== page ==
Bro. Keith Klaus (missionary to Germany) shared this devotional on Uplift, our weekly podcast. We trust it will be a blessing to our entire missions family. It is taken from a series of messages he has recently preached in his church on “Questions God Asks of Man.”
God always asks questions not for information, but to get mankind to respond to Him. (Genesis 16:1-6)
The story begins with a promise from God to Abraham. Initially, Abraham simply took God at His Word and believed that He could and would do something special. However, as time went on and they had no son, Abraham and Sarah did what most of us do. We think on God’s promises and identify the “problems” with His plans. There is no indication that Sarah believed God as Abraham had. So as she thought of the “problems,” she also presented her own solution. From a human perspective, her solution worked – at least initially. God often does allow our solutions to work, even if they go against His plan. But, those solutions often have consequences that we are not prepared to deal with.
As trouble grew between Hagar and Sarah, Sarah chose to blame Abraham. Abraham put the responsibility back on her to find another solution to the current crisis, and Sarah chose to respond with harshness. The result was that Hagar fled from home.
Enter God. He finds Hagar in the desert and asks her two critical questions. “Where are you coming from?” and “Where are you going?”
The first question God ever asked Adam was, “Where are you?” But here, He already knows where to find Hagar. He knew she was in a place of turmoil. God asked Jacob, “What is your name?” but here He called Hagar by name because He wanted to have a personal conversation with her.
There are two other instances in Scripture where God asks, “Where did you come from?” Both times He was addressing Satan in Job 1:7 and 2:2. A similar question is recorded when Christ met Nathanael, and Nathanael asked Christ, “Where did you find me?” Of course, Christ knew where Nathanael had come from–Christ had seen him before Philip had called him.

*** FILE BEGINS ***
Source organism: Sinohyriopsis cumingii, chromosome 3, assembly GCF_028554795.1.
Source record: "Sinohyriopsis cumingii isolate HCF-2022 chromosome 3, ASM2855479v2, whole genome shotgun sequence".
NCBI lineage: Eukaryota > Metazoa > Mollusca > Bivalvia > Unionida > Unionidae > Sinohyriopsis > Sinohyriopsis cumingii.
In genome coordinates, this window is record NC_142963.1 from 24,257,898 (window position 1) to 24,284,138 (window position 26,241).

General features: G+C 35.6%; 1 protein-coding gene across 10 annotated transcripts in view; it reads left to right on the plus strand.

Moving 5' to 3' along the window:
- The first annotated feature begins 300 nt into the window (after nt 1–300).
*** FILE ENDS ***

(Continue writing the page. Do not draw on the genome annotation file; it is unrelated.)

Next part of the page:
These two questions are applicable to those on deputation or in missions! We focus often on where we came from, whether we list our home country, or our home state, or the last meeting we were in before we arrived at the current location.
The second question, “Where are you going?” is equally important, but notice that Hagar did not answer the second question. She focused on the first. There was much she could have said. She focused on the pain. She was engaged with the current problems she faced and was overwhelmed with the burden. Perhaps she intended to return to Egypt. If that was the case, there is good chance she did not even know how to get there. There was a slim chance she, as a pregnant woman alone in the desert, would survive the trip.
We too must identify where we are coming from. Think of where God has brought you. Understand the history of how He has led you to this point. But then, as with Paul, you must look forward. Put the past in the past and press forward.
Hagar did not answer the second question. All she knew was that she decided to leave her troubles behind. Every decision brings results. Her decision put her in a desert alone, perhaps unaware of where she actually was at the moment. Abraham and Sarah’s decisions had affected her plans. Our decisions will affect others as well.
We may find ourselves, like Job, in a situation where we don’t know what is happening. Yet God always knows! (Job 23:10) Job was comforted when he realized that he didn’t need to know the answers, so long as he knew that God knew! God takes an interest in you as well!
Notice the angel’s response to Hagar: “Return. Submit.” Probably nothing He could have said would have been more discouraging. He told her to go back to a place of difficulty and humble herself before her harsh authority.
God does call us to go. Those of us in missions focus on always going and moving towards future ministry. But now came a call to go back, and stay in a hard place. Plant your feet. Obey. Let God use the time to sand off the rough edges and work His plan. Yet, that call did not come without a promise!
The Lord had heard Hagar. He promised to bless her! Even though the long term, still ongoing consequences of Abraham and Sarah’s decisions has resulted in much turmoil throughout the world, we must not lose hold of the fact that Ishmael’s birth was a blessing from God to Hagar and a fulfillment of God’s promise to her.
We can rest in knowing that when God calls us to stay in a difficult place He promises to be with us, and He will keep His promise and use those difficulties to perfect His will in our lives.
If this devotional has been a blessing to you, please contact Bro. Klaus and let him know!